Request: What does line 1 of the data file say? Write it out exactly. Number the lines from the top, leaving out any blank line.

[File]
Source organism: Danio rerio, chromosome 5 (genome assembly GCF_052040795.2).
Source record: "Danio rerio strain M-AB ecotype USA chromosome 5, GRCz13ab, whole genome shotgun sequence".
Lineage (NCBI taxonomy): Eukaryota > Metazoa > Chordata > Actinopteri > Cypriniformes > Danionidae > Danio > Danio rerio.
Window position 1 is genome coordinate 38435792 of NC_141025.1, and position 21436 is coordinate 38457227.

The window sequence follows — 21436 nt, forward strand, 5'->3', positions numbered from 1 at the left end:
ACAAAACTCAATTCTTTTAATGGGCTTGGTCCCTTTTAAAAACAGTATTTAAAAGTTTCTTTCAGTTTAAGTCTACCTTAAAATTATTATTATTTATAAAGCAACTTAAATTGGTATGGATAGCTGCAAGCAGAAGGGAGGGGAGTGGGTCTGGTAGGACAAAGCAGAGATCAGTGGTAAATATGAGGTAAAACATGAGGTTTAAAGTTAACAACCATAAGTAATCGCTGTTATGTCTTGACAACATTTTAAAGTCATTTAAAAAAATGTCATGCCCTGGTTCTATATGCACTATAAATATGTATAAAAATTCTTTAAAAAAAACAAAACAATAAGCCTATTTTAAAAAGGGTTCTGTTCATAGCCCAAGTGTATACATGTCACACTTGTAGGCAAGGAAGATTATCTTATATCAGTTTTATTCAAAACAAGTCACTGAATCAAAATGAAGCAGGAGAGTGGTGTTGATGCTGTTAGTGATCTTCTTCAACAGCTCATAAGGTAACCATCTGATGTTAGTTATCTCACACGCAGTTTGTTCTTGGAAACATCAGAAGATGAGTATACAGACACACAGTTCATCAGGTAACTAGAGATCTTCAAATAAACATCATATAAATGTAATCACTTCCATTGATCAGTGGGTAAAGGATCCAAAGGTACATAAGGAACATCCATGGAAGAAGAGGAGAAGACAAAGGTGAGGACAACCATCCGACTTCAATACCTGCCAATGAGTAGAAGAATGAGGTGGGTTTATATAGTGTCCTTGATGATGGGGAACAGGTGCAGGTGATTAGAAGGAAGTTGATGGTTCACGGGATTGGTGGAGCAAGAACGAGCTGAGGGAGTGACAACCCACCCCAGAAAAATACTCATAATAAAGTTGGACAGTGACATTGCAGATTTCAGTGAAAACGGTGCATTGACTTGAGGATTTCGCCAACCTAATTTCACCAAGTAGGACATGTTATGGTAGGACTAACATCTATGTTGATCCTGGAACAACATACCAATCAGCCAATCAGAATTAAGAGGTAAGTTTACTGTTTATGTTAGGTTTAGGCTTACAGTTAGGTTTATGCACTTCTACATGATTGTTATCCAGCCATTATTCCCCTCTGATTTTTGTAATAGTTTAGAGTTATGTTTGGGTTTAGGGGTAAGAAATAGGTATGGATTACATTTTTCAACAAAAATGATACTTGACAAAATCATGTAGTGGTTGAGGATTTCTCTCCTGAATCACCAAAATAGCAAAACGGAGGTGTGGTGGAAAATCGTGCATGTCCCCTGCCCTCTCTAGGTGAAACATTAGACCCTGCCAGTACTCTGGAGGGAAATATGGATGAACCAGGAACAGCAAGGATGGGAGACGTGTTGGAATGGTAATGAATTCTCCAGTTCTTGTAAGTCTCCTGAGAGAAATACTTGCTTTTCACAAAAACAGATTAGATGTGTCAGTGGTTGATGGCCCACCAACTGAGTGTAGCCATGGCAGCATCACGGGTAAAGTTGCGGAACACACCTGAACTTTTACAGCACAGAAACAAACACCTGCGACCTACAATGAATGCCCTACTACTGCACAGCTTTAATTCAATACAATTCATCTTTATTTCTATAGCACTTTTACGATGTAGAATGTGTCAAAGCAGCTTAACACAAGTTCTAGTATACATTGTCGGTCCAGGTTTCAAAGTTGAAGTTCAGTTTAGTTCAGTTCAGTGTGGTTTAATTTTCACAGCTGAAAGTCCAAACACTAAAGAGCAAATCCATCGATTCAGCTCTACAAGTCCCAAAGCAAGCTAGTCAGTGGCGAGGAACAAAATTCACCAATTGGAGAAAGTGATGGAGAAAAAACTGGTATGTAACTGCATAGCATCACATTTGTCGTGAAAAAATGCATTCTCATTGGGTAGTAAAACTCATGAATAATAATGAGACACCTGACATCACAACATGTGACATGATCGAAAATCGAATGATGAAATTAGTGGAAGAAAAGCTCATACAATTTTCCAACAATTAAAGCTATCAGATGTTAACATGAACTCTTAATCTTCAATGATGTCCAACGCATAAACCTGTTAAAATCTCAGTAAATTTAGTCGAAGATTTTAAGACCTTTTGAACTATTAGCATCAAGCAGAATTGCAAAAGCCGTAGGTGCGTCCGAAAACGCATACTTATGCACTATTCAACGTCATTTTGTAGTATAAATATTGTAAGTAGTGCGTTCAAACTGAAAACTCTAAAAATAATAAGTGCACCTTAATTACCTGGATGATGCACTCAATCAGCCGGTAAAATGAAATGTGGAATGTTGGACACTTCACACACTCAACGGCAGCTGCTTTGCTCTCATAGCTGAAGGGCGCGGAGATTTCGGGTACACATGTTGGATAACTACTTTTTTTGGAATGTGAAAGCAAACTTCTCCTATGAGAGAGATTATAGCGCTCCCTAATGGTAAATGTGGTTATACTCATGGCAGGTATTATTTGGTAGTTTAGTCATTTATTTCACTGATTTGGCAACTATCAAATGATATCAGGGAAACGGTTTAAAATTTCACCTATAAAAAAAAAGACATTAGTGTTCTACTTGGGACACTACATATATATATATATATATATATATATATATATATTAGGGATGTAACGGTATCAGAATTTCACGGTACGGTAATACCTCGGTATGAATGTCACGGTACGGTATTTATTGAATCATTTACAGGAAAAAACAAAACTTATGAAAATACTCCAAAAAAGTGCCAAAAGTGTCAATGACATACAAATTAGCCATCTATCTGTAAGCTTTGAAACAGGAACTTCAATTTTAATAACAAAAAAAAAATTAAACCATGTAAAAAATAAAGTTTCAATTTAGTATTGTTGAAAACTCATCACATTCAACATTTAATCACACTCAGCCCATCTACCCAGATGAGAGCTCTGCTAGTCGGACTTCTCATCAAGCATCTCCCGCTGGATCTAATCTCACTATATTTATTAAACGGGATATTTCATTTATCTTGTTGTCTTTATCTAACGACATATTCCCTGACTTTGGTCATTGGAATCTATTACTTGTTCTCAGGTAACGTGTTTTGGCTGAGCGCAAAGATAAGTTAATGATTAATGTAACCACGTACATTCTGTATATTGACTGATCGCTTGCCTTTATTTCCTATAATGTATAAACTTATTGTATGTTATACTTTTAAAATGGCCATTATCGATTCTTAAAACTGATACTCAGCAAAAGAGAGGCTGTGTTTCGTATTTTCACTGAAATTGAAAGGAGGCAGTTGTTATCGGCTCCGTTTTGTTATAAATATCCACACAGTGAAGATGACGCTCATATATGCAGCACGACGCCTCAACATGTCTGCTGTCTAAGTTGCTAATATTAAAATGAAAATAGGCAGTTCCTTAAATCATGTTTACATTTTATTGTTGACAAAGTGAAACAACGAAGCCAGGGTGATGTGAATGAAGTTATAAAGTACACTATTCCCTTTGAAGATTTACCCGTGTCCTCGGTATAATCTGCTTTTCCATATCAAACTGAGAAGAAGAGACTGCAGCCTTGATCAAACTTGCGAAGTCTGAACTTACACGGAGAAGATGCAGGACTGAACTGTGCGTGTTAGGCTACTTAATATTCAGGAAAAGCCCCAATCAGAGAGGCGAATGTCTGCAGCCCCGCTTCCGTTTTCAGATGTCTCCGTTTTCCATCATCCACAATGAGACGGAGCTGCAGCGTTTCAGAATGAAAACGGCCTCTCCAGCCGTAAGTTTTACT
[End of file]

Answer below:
Source organism: Danio rerio, chromosome 5 (genome assembly GCF_052040795.2).